The default power choice for many resto-mods is the popular 350 from the General. They are plentiful, affordable and can be built into a beast of a motor. But for many non-General car guys, the idea of a Chevy engine under the hood of their non-General Motors ride is simply a great reason to run it directly over a cliff.
These car guys view a Chevy small block under the hood of one of the other Detroit manufacturer choices as an act of automotive blasphemy that is completely unacceptable to them. It is a little like a New York Yankee playing in a Boston Red Sox uniform for the purists.
The concept has picked up some steam in collector car circles because a Ford-in-Ford or Mopar-in-Mopar resto-mod done to the same level as a Chevy-in-either will typically get more money in a collector vehicle auction.
We have been to hundreds of car shows and events that celebrate the car culture, so we have been around a lot of people’s reactions to resto-mods.
The general reaction to the engine choice depends upon the car guy’s brand loyalty. The General Motors guys are pretty happy to see a 350 under the hood of anything and there are a lot of Bowtie fans in car guy world.
The fact that GM was the king of the car world in terms of sales in North America for many decades meant that many car guys liked their vehicles-and so did their kids, thus the appeal of a 350 Chevy in a Ford, Mopar, Rambler, Studebaker or any other domestic car built over the years since Henry Ford introduced mass production.
But hardcore Ford and Mopar fail to see the magic in the 350 engine from a rival, especially a hated rival. They have a different idea about resto-mods and their engines do not wear bowties. For many old school non-Chevy car guys, a 383 is a name that can only be associated with something from the vintage Chrysler lineup like a 1968 Roadrunner engine choice and not a Chevy-come-lately 350 stroker.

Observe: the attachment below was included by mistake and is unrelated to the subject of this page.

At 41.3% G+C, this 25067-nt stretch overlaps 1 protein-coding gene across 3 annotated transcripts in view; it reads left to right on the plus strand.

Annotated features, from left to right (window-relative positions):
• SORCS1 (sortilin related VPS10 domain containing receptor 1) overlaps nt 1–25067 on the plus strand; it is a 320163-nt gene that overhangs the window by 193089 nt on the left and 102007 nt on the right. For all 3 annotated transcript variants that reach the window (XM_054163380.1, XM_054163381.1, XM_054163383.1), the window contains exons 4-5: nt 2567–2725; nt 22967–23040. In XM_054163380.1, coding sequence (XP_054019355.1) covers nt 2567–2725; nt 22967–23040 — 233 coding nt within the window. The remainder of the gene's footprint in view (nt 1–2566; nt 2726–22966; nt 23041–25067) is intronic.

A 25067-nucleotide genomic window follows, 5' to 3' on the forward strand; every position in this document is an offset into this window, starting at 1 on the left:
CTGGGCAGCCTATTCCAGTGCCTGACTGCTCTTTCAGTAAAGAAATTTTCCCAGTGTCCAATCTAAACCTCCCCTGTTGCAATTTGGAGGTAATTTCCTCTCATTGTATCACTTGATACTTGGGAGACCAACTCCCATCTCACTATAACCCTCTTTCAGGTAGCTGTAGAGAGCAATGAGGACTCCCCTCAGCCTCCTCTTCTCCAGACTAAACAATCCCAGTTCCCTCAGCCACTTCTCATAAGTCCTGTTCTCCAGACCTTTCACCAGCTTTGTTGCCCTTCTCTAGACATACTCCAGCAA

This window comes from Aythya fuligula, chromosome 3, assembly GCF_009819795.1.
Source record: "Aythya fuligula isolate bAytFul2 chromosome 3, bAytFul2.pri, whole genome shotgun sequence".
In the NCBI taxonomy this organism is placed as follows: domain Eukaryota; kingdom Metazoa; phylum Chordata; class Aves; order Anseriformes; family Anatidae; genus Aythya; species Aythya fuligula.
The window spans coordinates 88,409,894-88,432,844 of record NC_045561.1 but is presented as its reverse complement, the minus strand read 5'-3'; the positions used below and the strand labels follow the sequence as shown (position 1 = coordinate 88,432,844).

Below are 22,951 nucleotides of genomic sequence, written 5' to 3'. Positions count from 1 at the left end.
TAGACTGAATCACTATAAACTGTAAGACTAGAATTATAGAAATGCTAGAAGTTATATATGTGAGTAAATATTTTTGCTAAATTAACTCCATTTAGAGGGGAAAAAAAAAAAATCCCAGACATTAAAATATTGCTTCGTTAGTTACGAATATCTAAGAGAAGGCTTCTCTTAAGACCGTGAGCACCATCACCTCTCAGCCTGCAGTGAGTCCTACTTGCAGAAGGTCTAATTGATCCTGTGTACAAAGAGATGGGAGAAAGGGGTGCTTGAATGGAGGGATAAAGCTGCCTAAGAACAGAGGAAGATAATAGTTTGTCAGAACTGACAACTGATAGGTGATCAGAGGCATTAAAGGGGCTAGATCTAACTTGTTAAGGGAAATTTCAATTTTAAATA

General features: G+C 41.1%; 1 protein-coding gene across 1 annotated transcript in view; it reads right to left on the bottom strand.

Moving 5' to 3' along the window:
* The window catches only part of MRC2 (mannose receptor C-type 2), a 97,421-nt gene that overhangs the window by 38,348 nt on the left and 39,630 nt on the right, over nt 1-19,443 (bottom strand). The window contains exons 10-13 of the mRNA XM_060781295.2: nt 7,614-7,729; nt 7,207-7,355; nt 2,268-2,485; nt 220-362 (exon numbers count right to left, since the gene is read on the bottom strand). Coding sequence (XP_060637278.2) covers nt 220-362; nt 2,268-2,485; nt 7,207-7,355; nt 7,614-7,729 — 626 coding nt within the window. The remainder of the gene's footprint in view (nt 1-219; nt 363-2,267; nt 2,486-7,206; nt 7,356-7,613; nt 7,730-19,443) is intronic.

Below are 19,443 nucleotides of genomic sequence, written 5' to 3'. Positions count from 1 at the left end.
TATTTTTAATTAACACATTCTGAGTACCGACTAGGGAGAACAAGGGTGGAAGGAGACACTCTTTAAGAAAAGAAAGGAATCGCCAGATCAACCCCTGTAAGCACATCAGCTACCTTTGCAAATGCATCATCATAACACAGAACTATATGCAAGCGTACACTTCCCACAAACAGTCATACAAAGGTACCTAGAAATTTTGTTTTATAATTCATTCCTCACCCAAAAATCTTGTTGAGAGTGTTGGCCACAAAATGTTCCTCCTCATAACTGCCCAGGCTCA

The idea of performance engine options has not been lost on Ford or Mopar, so now a resto-mod motor choice can now be purchased from either one of them. In fact, Chrysler has some very interesting Hemi choices for their brand loyalists, while Ford after-market engines can get you there in a hurry. The cheaper cost factor of Chevy after-market engines does provide an argument for car guys who work on a tight car project budget.
In the final analysis, some very solid choices are now out there for fans of all three brands because the name of the game is all-out performance from all of the Big Three in the aftermarket world. You can be true to your school in a big way in 2013, plus Ford-in-Ford and Mopar-in-Mopar is a better resale investment than Chevy-in either of their Detroit rivals.